Get ready for the J-Pop jam!

Korean pop has taken the world by storm, but Japan’s pop music is fun, energetic and some of the artistes can make your music system go completely bonkers. Here are some t2 favourites!

  • Published 24.01.18

Korean pop has taken the world by storm, but Japan’s pop music is fun, energetic and some of the artistes can make your music system go completely bonkers. Here are some t2 favourites!


AKB stands for Adorable, Kind and Beautiful…awh! This band has over 130 members (originally 48; they don’t perform together). From early teens to mid-20s, these girls have their own theatre and perform every day. Their producer said it was so that their fans could “always see them live”. The girl gang has sold over 50 million records. There are many sister groups for this band all over Asia, and one of them — MUM48 — is coming to India this year. Keep your eyes peeled, folks.


Despite being deaf in one ear, Ayumi has established herself as one of Japan’s bestselling solo artistes. Considered the Empress of J-pop, she is a fashion icon and trendsetter, with her own brand, MTRLG (Material Girl). She has donated around $269,000 to relief efforts in the aftermath of the tsunami and earthquakes that rocked Japan back in 2011.


Famed for her R&B style, Koda Kumi is referred to as the Britney Spears of Japan by many. Her early music was fantastic and really paved the way for what J-pop is today. British TV presenter Jonathan Ross has called her “Japan’s Christina Aguilera”. Kumi is famous for her extravagant nails.


An amalgamation of energetic performances, action, ballet and gymnastics, this group (also called Momoiro Clover Z) is famous worldwide for providing theme songs for animes like Sailor Moon, Dragon Ball Z and Pokemon. You know these girls are a big deal when they collab with the band KISS. They’ve performed in New York, LA and Hawaii and are one of the main reasons why J-pop is taking off overseas.


J-pop combined with techno sounds amazing, and it’s a reality, thanks to this band. The group has been going for a number of years but it wasn’t until 2008, when one of their tracks, Polyrhythm, was picked up for a recycling campaign, that they started to get noticed. Alongside Kyary, they were one of the first J-pop bands to go global, having been signed up by Universal Music back in 2012. Their style  uses vocoders, which can make human voices sound robotic.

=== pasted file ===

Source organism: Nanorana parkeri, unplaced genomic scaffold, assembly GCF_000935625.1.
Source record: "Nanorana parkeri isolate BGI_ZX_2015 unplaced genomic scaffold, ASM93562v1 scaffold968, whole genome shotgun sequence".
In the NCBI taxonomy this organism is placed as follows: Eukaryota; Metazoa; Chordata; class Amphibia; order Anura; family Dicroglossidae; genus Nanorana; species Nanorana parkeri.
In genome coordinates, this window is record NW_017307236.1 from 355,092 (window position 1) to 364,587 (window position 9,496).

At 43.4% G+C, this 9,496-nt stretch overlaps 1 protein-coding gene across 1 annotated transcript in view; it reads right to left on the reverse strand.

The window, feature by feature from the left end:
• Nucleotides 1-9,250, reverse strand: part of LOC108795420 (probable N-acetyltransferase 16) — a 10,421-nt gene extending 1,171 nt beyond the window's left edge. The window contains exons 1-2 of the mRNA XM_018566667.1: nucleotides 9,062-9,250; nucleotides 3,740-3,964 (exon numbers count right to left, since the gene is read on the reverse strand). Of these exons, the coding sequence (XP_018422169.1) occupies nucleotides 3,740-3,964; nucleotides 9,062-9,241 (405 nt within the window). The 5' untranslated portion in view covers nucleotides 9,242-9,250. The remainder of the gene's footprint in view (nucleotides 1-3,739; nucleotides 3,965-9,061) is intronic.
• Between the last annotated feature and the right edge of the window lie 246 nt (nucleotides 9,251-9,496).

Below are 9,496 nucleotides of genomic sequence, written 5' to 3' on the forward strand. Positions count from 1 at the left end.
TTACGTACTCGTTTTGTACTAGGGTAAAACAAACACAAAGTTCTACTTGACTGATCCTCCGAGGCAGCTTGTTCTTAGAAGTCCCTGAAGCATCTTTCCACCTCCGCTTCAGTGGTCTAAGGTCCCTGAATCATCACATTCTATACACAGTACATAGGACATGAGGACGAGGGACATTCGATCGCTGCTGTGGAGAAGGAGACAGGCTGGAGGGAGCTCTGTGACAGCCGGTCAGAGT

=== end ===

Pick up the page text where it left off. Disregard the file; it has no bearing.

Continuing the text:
The artiste behind some of Japan’s bestselling albums of all time is mostly known in the West for creating the theme songs for the video games Kingdom Hearts and Kingdom Hearts II. Her music is more synth-based and is considerably more Western than other J-pop artistes, mainly originating from her Japanese-American upbringing. Utada, who has sold over 52 million records worldwide, had a smash hit in the US in the form of the single Devil Inside in 2005.


Kiriko Takemura, known by her stage name Kyary Pamyu Pamyu, is arguably the most famous J-pop artiste at the moment. She shot to fame when the music video for her single PONPONPON went viral. At only 24, she is worth a staggering $10 million. Her music is mostly associated with Japan’s kawaii culture. Essentially, it’s a culture of cuteness — it’s similar in style to Hello Kitty. Kyary has been hailed as the “J-Pop Princess” by the Western media and is also often referred to as Japan’s Lady Gaga.

K vs J

K-pop is edgy and considered way cooler by many because of the Western influences. J-pop is sexy too but there is also a cutsey image, stemming from the kawaii style. Most acts in Japan, no matter how conceptually different, have cute elements to them. For example, Babymetal are a heavy metal girl band that couldn’t be more different from Kyary Pamyu Pamyu singing a song about candy, but they all are aesthetically similar.

K-pop bands like BTS supersede J-pop due to their Western nature and Westerners prefer this music as it’s sonically similar to what’s released on both sides of the Atlantic. You don’t need to be a genius to work out that Psy is more popular and successful abroad than the Japanese rock band L’Arc-en-Ciel.

However, if you like pop, J-pop has something new to offer. Tune in!

Benjamin Wodecki
(A journalism graduate from University of Gloucestershire, currently interning with t2)

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